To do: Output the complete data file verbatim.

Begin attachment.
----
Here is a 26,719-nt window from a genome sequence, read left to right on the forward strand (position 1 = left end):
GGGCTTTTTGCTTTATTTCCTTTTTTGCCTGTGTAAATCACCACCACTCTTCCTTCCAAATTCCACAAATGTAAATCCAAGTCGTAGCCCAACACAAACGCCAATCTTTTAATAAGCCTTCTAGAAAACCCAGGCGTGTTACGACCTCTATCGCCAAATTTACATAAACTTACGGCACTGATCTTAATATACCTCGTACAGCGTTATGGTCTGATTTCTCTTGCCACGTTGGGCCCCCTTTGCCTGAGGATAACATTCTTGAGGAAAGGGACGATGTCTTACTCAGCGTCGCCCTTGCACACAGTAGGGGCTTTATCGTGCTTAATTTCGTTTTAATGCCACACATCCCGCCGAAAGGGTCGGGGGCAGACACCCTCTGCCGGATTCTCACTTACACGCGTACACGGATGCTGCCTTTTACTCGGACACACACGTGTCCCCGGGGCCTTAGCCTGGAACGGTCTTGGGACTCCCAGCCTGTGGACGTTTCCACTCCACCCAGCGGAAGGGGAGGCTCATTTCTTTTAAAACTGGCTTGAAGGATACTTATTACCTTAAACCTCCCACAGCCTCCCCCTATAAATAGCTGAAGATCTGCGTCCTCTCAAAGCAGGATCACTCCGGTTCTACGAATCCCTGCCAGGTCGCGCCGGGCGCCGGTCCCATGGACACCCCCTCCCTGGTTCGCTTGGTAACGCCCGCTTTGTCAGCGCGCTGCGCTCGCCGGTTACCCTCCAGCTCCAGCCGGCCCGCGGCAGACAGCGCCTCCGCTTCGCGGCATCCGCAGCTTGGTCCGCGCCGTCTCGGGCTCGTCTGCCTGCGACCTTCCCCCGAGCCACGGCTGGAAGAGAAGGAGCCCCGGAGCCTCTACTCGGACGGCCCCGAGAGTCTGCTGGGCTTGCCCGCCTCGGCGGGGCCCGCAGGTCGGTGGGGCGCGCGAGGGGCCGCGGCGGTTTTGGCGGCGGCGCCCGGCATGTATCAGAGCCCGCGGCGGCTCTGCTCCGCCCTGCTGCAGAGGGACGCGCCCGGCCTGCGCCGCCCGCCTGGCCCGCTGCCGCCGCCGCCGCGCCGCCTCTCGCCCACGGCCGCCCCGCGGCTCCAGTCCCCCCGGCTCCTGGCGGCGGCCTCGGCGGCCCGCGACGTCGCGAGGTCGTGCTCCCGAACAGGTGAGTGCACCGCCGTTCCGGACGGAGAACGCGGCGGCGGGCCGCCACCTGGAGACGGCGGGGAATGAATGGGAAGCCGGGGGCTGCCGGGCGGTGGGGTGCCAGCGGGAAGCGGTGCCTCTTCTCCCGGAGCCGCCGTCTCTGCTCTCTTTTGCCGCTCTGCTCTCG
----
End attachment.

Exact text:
Here is a 26,719-nt window from a genome sequence, read left to right on the forward strand (position 1 = left end):
GGGCTTTTTGCTTTATTTCCTTTTTTGCCTGTGTAAATCACCACCACTCTTCCTTCCAAATTCCACAAATGTAAATCCAAGTCGTAGCCCAACACAAACGCCAATCTTTTAATAAGCCTTCTAGAAAACCCAGGCGTGTTACGACCTCTATCGCCAAATTTACATAAACTTACGGCACTGATCTTAATATACCTCGTACAGCGTTATGGTCTGATTTCTCTTGCCACGTTGGGCCCCCTTTGCCTGAGGATAACATTCTTGAGGAAAGGGACGATGTCTTACTCAGCGTCGCCCTTGCACACAGTAGGGGCTTTATCGTGCTTAATTTCGTTTTAATGCCACACATCCCGCCGAAAGGGTCGGGGGCAGACACCCTCTGCCGGATTCTCACTTACACGCGTACACGGATGCTGCCTTTTACTCGGACACACACGTGTCCCCGGGGCCTTAGCCTGGAACGGTCTTGGGACTCCCAGCCTGTGGACGTTTCCACTCCACCCAGCGGAAGGGGAGGCTCATTTCTTTTAAAACTGGCTTGAAGGATACTTATTACCTTAAACCTCCCACAGCCTCCCCCTATAAATAGCTGAAGATCTGCGTCCTCTCAAAGCAGGATCACTCCGGTTCTACGAATCCCTGCCAGGTCGCGCCGGGCGCCGGTCCCATGGACACCCCCTCCCTGGTTCGCTTGGTAACGCCCGCTTTGTCAGCGCGCTGCGCTCGCCGGTTACCCTCCAGCTCCAGCCGGCCCGCGGCAGACAGCGCCTCCGCTTCGCGGCATCCGCAGCTTGGTCCGCGCCGTCTCGGGCTCGTCTGCCTGCGACCTTCCCCCGAGCCACGGCTGGAAGAGAAGGAGCCCCGGAGCCTCTACTCGGACGGCCCCGAGAGTCTGCTGGGCTTGCCCGCCTCGGCGGGGCCCGCAGGTCGGTGGGGCGCGCGAGGGGCCGCGGCGGTTTTGGCGGCGGCGCCCGGCATGTATCAGAGCCCGCGGCGGCTCTGCTCCGCCCTGCTGCAGAGGGACGCGCCCGGCCTGCGCCGCCCGCCTGGCCCGCTGCCGCCGCCGCCGCGCCGCCTCTCGCCCACGGCCGCCCCGCGGCTCCAGTCCCCCCGGCTCCTGGCGGCGGCCTCGGCGGCCCGCGACGTCGCGAGGTCGTGCTCCCGAACAGGTGAGTGCACCGCCGTTCCGGACGGAGAACGCGGCGGCGGGCCGCCACCTGGAGACGGCGGGGAATGAATGGGAAGCCGGGGGCTGCCGGGCGGTGGGGTGCCAGCGGGAAGCGGTGCCTCTTCTCCCGGAGCCGCCGTCTCTGCTCTCTTTTGCCGCTCTGCTCTCG